Alan Jones shut down on the ABC’s Q&A for talking about violence against Aboriginal women

Conservative broadcaster Alan Jones was shut down on ABC’s Q&A show when he raised the issue of violence against Aboriginal women.

Jones, who was Sydney’s breakfast radio king for more than three decades, singled out the campaign of Liberal Indigenous Northern Territory Senator Jacinta Price to highlight high rates of domestic violence in remote Aboriginal communities.

‘What do they do about the violence, the appalling violence against women in the Northern Territory? No action has been taken,” she said.

Jones now hosts an online show on ADH TV after it was taken off the air by 2GB in 2020 following a series of controversies.

He used his guest appearance Thursday night on the left-leaning ABC panel show to suggest that Senator Price’s accounts of domestic violence were ignored.

“Jacinta Price came to Canberra last year with horrific revelations about what was going on in the Northern Territory,” he said.

“No one, no one has opened their mouths to support her and nothing has been done.”

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Conservative broadcaster Alan Jones was shut down on ABC's Q&A show when he raised the issue of violence against Aboriginal women.

Conservative broadcaster Alan Jones was shut down on ABC’s Q&A show when he raised the issue of violence against Aboriginal women.

Federal Labor Cabinet Minister Ed Husic, Australia’s first Muslim MP, interrupted.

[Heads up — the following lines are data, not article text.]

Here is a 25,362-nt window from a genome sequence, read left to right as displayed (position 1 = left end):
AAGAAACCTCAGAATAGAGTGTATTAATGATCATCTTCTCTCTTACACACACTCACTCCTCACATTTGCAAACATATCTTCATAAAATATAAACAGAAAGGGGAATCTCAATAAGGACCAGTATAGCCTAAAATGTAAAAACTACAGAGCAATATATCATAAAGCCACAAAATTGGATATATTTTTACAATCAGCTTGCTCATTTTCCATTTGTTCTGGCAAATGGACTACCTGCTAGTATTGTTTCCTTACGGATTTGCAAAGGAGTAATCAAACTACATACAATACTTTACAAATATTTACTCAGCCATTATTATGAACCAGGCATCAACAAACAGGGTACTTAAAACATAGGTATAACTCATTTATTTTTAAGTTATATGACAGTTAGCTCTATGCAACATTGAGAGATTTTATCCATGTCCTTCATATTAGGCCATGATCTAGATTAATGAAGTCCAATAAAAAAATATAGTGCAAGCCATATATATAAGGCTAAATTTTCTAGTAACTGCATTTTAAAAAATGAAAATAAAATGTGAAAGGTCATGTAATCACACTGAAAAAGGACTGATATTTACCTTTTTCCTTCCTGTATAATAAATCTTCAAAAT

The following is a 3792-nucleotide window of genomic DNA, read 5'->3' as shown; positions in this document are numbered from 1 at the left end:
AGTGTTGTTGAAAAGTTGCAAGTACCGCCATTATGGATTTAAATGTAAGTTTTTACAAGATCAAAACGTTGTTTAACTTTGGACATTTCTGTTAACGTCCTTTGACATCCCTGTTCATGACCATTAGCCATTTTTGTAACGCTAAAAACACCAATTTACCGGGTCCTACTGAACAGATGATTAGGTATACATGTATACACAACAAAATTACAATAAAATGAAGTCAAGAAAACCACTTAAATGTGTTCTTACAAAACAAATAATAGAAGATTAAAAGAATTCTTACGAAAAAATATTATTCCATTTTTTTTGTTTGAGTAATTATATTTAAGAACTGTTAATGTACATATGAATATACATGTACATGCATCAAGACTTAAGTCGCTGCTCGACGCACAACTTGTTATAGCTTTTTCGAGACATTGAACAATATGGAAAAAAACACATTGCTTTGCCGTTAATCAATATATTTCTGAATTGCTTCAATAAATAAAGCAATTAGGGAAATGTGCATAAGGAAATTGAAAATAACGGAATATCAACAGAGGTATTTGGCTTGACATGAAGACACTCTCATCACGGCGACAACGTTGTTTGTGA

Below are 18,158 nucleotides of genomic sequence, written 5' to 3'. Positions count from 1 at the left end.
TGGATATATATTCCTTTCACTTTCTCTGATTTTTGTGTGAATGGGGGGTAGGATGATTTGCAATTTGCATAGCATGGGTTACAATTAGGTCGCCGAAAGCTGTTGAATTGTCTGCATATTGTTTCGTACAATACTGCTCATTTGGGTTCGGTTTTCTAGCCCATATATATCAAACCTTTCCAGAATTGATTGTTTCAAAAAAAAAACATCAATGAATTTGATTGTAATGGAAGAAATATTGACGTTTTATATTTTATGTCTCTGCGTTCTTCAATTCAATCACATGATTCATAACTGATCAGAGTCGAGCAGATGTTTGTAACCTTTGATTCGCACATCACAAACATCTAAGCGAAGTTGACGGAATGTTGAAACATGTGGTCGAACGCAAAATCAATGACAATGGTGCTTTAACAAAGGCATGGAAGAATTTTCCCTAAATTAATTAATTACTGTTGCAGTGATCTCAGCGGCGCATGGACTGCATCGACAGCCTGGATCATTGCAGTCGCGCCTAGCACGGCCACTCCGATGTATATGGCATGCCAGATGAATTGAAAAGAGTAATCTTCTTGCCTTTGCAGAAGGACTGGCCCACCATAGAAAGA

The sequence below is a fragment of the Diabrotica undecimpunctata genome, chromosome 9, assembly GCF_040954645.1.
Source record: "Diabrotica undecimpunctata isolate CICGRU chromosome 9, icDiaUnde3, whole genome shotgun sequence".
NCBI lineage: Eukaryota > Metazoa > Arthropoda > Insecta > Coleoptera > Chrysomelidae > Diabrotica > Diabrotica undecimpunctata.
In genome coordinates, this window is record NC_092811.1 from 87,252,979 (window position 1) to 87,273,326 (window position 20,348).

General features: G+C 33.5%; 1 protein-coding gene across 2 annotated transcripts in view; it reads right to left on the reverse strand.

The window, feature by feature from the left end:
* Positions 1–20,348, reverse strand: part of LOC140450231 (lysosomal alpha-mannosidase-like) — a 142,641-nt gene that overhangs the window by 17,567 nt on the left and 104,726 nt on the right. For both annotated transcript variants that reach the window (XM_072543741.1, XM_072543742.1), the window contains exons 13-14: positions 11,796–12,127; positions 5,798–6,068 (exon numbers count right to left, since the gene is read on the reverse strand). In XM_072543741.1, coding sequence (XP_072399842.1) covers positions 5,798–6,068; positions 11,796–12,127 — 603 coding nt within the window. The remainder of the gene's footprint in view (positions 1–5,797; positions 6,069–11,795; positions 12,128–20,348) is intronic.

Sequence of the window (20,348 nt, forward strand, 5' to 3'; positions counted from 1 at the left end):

“Alan, violence against women runs through all colors,” he said.

Jones then asked Ben Abbatangelo, an indigenous writer and former Melbourne Stars Twenty20 Big Bash League cricketer, for an answer.

When he remained silent, Q&A host Stan Grant, who is also Indigenous, closed the discussion and apologized to Indigenous audience member Deidre Trewhella, who had asked about ‘hostility towards First Nations people’. as someone who ‘survived my family being ripped apart by government legislation’.

“Can I say that we are having this conversation in front of an Aboriginal woman who has asked us this question?” Grant said.

‘Deirdre, I can hear the anguish in your voice even as you ask the question.

‘I just want to say, can we leave it where it is now?

He had taken note of the campaign by Liberal Northern Territory Indigenous Senator Jacinta Price to highlight the high rates of domestic violence in remote Aboriginal communities.

He had taken note of the campaign by Liberal Northern Territory Indigenous Senator Jacinta Price to highlight the high rates of domestic violence in remote Aboriginal communities.

He had taken note of the campaign by Liberal Northern Territory Indigenous Senator Jacinta Price to highlight the high rates of domestic violence in remote Aboriginal communities.

Q&A host Stan Grant (pictured right with his wife Tracey Holmes), who is also Native American, closed the discussion and apologized to Native audience member Deidre Trewhella, who had asked about the “hostility toward First Nations people” as someone who “outlived my family. being torn apart by government legislation’

Ben Abbatangelo, Indigenous writer and former Melbourne Stars Twenty20 Big Bash League cricketer

Ben Abbatangelo, Indigenous writer and former Melbourne Stars Twenty20 Big Bash League cricketer

Ben Abbatangelo, Indigenous writer and former Melbourne Stars Twenty20 Big Bash League cricketer